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AI already is thinking the way we do

AI already is thinking the way we do

Does AI perform some cognitive tasks like we do because we have made the code or is there just a right way to think some thoughts?

It is enough right now to consider the possibility that deep convolutional neural networks spontaneously segregate object and facial recognition — both highly specialized tasks — just as human brains do.

A team of researchers from the Massachusetts Institute of Technology and Columbia University have found that networks organized themselves, without instruction, to separately recognize faces and objects.

Specifically, object-trained networks performed sub-optimally when tasked with identifying faces, and face networks struggled with objects.

A VGG16 network trained to spot both on 1,715 biometric identities and 423,000 object images was correct almost as often as a specially trained network, according to the research paper.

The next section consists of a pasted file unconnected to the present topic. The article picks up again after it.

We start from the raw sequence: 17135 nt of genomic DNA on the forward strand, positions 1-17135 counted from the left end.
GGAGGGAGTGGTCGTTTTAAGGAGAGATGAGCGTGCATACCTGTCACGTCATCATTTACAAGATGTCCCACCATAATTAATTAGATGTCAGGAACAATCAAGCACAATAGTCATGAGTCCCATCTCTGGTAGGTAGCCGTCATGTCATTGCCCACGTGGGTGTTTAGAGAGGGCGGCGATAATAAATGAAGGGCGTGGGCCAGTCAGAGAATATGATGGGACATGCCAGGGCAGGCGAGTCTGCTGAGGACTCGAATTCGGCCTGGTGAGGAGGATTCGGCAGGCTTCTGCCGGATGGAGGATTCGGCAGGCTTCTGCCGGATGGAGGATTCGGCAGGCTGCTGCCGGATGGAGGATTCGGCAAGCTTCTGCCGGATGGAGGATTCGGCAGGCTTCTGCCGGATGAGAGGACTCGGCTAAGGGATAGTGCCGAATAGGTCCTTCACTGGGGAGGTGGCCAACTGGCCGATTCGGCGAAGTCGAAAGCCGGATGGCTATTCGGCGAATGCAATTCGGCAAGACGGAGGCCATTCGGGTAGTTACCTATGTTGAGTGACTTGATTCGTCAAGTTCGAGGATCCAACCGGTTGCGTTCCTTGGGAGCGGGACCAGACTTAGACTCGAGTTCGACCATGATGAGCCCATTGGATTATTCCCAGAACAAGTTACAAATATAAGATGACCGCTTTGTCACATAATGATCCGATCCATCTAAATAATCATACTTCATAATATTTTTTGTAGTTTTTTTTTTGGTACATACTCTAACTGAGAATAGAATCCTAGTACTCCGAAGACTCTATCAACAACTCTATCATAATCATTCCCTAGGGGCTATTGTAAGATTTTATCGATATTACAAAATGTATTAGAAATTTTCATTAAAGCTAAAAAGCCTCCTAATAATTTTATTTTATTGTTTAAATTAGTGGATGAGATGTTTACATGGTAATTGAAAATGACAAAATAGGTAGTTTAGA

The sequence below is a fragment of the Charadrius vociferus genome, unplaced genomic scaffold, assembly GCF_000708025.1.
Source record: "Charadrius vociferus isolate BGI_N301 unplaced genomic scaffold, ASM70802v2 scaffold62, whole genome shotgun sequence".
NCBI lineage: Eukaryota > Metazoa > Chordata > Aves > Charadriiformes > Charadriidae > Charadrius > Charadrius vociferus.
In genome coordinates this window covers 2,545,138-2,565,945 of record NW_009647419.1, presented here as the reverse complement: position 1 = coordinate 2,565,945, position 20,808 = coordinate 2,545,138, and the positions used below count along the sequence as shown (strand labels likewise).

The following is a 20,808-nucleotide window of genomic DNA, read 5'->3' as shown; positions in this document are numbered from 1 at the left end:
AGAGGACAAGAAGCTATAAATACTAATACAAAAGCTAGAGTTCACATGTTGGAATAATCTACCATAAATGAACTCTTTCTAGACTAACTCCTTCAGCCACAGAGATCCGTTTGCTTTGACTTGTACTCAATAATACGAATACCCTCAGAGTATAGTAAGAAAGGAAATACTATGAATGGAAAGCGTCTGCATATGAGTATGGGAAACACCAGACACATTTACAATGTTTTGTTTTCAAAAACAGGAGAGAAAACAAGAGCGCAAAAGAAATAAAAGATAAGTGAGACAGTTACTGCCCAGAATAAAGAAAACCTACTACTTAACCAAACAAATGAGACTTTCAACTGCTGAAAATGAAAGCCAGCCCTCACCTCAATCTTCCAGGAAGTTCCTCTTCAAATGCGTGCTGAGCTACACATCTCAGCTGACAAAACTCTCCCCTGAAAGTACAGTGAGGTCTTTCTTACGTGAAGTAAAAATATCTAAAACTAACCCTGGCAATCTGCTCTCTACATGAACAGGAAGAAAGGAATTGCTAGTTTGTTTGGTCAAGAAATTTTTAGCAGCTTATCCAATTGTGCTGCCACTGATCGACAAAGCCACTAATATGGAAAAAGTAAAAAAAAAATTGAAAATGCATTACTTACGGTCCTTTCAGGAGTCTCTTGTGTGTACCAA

(An article in MIT News examining the research notes that the brain sets aside specific areas for other tasks, including understanding language, detecting written words and perception of vocal songs.)

As noted, the work raises unusual questions.

A person of faith could ponder the brain rapidly identifying a face in a forest through cognition segregation and see the work of a loving deity.

A rationalist might see an evolutionary advantage to quickly recognizing a friend or foe — and storing the information for future reference.

But why did the research team’s deep neural network separate the functions?

Maybe it is like a rain drop jinking down a pane. Its path is pre-ordained by the demand for efficiency.

Maybe the ghost in the machine just needs us to get out of its computing way.

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